Henry Kaplan and the Story of Hodgkin's Disease

Henry Kaplan and the Story of Hodgkin's Disease

Henry Kaplan and the Story of Hodgkin's Disease

Henry Kaplan and the Story of Hodgkin's Disease


In the 1950s, ninety-five percent of patients with Hodgkin's disease, a cancer of lymph tissue which afflicts young adults, died. Today most are cured, due mainly to the efforts of Dr. Henry Kaplan. Henry Kaplan and the Story of Hodgkin's Disease explores the life of this multifaceted, internationally known radiation oncologist, called a "saint" by some, a "malignant son of a bitch" by others. Kaplan's passion to cure cancer dominated his life and helped him weather the controversy that marked each of his innovations, but it extracted a high price, leaving casualties along the way. Most never knew of his family struggles, his ill-fated love affair with Stanford University, or the humanitarian efforts that imperiled him.

Today, Kaplan ranks as one of the foremost physician-scientists in the history of cancer medicine. In this book Charlotte Jacobs gives us the first account of a remarkable man who changed the face of cancer therapy and the history of a once fatal, now curable, cancer. She presents a dual drama - the biography of this renowned man who called cancer his "Moby Dick" and the history of Hodgkin's disease, the malignancy he set out to annihilate. The book recounts the history of Hodgkin's disease, first described in 1832: the key figures, the serendipitous discoveries of radiation and chemotherapy, the improving cure rates, the unanticipated toxicities. The lives of individual patients, bold enough to undergo experimental therapies, lend poignancy to the successes and failures.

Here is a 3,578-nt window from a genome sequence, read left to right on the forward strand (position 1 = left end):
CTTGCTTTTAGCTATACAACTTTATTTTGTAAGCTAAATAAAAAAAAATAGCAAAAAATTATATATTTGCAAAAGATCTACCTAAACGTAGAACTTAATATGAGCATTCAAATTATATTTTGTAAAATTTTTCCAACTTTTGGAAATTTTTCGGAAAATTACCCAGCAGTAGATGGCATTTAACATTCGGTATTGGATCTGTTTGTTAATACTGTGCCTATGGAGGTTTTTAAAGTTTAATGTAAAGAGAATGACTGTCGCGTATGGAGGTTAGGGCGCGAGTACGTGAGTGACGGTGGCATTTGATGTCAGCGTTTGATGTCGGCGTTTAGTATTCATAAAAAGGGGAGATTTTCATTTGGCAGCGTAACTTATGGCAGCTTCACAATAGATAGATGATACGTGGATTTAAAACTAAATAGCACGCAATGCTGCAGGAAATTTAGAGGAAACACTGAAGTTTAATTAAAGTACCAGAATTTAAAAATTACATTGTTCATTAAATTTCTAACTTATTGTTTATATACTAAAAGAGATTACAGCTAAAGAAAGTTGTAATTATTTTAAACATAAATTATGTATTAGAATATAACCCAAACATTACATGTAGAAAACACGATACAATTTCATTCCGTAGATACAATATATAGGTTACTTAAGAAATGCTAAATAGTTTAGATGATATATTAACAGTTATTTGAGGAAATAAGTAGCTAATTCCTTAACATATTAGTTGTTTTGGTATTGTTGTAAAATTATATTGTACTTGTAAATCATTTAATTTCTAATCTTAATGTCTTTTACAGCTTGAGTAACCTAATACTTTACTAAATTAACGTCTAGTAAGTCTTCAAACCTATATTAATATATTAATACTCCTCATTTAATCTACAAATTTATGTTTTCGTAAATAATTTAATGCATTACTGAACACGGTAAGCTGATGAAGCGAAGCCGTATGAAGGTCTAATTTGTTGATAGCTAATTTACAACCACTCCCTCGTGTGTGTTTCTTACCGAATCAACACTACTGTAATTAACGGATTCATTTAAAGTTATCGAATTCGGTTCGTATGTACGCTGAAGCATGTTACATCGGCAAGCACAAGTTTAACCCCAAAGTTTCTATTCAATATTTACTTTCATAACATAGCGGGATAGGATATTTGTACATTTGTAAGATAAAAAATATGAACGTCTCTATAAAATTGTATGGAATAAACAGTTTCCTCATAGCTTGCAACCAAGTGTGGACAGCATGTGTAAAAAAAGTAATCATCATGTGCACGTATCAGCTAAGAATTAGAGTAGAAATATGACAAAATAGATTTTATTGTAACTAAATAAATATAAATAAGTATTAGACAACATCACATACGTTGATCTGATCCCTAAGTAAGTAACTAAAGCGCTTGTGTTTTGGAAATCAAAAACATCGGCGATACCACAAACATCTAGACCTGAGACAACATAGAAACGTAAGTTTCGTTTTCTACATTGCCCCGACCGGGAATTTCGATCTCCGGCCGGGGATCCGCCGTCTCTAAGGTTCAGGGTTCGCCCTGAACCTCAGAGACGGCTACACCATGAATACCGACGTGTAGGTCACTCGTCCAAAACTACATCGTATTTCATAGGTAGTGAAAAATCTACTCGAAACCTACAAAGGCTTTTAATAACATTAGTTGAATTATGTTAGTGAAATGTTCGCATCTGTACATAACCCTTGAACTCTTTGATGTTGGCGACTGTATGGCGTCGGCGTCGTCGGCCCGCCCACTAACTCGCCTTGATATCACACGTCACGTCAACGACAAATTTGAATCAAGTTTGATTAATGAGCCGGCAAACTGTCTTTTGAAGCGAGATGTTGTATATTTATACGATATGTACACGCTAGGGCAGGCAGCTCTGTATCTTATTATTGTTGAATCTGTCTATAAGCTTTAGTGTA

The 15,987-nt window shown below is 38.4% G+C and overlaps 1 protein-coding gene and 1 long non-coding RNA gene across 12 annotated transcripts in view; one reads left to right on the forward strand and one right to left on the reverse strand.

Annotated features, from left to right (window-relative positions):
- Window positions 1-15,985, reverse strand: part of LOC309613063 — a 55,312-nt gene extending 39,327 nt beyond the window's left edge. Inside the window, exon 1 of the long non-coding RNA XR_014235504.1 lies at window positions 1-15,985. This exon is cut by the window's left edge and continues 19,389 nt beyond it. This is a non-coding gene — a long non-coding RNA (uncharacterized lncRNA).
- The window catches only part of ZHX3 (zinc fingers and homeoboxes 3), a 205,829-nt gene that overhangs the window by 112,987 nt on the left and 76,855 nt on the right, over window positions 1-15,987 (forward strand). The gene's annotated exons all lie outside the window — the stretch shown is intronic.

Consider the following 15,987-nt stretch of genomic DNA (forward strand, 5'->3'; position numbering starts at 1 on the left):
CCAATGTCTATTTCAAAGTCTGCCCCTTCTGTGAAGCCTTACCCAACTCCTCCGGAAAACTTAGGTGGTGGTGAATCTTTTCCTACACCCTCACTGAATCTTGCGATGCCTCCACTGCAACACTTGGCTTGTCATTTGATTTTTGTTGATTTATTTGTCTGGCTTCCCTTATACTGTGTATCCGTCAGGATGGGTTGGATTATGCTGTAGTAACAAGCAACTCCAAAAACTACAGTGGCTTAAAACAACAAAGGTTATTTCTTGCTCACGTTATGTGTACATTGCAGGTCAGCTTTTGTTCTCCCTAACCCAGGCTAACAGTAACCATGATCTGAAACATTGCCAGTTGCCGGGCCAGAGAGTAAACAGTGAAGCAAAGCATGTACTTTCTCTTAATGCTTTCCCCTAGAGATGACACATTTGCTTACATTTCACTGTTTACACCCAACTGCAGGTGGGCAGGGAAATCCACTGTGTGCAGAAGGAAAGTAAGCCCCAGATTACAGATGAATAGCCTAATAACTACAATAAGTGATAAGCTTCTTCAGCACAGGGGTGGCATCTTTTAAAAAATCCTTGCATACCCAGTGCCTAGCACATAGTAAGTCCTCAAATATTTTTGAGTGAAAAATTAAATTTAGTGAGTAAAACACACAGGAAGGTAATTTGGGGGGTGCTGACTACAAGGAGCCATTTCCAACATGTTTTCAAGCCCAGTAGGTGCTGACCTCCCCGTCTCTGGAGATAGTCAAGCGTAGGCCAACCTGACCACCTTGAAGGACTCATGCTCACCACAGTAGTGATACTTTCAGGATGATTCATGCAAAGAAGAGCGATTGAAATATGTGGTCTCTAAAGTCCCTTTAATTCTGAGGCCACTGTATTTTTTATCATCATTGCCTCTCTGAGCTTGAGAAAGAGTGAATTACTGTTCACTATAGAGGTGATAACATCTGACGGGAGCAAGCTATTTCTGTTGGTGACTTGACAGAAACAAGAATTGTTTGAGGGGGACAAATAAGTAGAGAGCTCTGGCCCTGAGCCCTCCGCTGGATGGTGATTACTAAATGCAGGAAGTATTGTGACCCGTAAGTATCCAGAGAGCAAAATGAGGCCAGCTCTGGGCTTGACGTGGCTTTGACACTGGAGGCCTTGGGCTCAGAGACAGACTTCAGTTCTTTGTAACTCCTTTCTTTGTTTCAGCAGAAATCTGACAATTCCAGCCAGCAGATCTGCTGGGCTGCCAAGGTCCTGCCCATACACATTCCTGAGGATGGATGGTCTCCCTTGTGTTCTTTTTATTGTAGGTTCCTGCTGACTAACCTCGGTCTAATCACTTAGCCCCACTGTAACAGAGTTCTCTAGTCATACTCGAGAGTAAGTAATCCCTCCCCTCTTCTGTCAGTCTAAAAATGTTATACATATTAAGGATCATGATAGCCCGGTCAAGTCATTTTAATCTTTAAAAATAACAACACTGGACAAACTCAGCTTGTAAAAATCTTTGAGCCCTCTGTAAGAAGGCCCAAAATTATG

At 38, Doug Eads is the picture of health. He is Fremont's city clerk—an active,
articulate man who loves to romp with his two young children, jog, ski the Sierras
and race around on a racquetball court. If Eads had been born five years sooner,
he wouldn't be around to enjoy all that. He'd be dead. in 1965, Eads noticed a
small lump in his groin. a doctor told him it was Hodgkin's disease, a cancer of
the lymphatic system that would kill him in three to five years. But at the Stanford
University Medical Center … scientists were trying some new treatments involving
irradiation and drugs. Eads became a patient in the Stanford clinical trials…. They
worked, and Eads has been free of the disease for the last 17 years. Today he and 400
other Hodgkin's patients who were treated—and cured—in the trials at Stanford in
the last 20 years will gather at the university to celebrate their health and the suc
cess of the program. the patients meet once more with Henry S. Kaplan and Saul
Rosenberg, the two doctors who directed the bold treatment and research effort.

San Jose Mercury News, May 8, 1982

The fountains in front of Stanford University Medical Center had just been switched on, and a family of ducks glided across the reflecting pool. Sunlight, filtering through the lattice trim, gave the hospital a lacy façade. Asparagus ferns dangled from hanging baskets; a medical student rode by on his bicycle. As Maureen O'Hara walked toward Fairchild Auditorium, she felt out of place in her silky dress and heels; it was the first time in years that she hadn't worn a nurse's uniform to the hospital. Her face looked freshly scrubbed, with soft freckles scattered across her cheeks. Her loose brown hair bounced as she walked. Maureen didn't know what to expect. When she had received an invitation to “Twenty Years of Research and Progress in the Treatment of Hodgkin's Disease,” she had thought it would be wonderful to see some of her former patients. She hadn't anticipated the scene she was about to encounter.

Over four hundred people filled the auditorium—women straight from their hairdressers, men and children in their Sunday best. the atmosphere felt . . .

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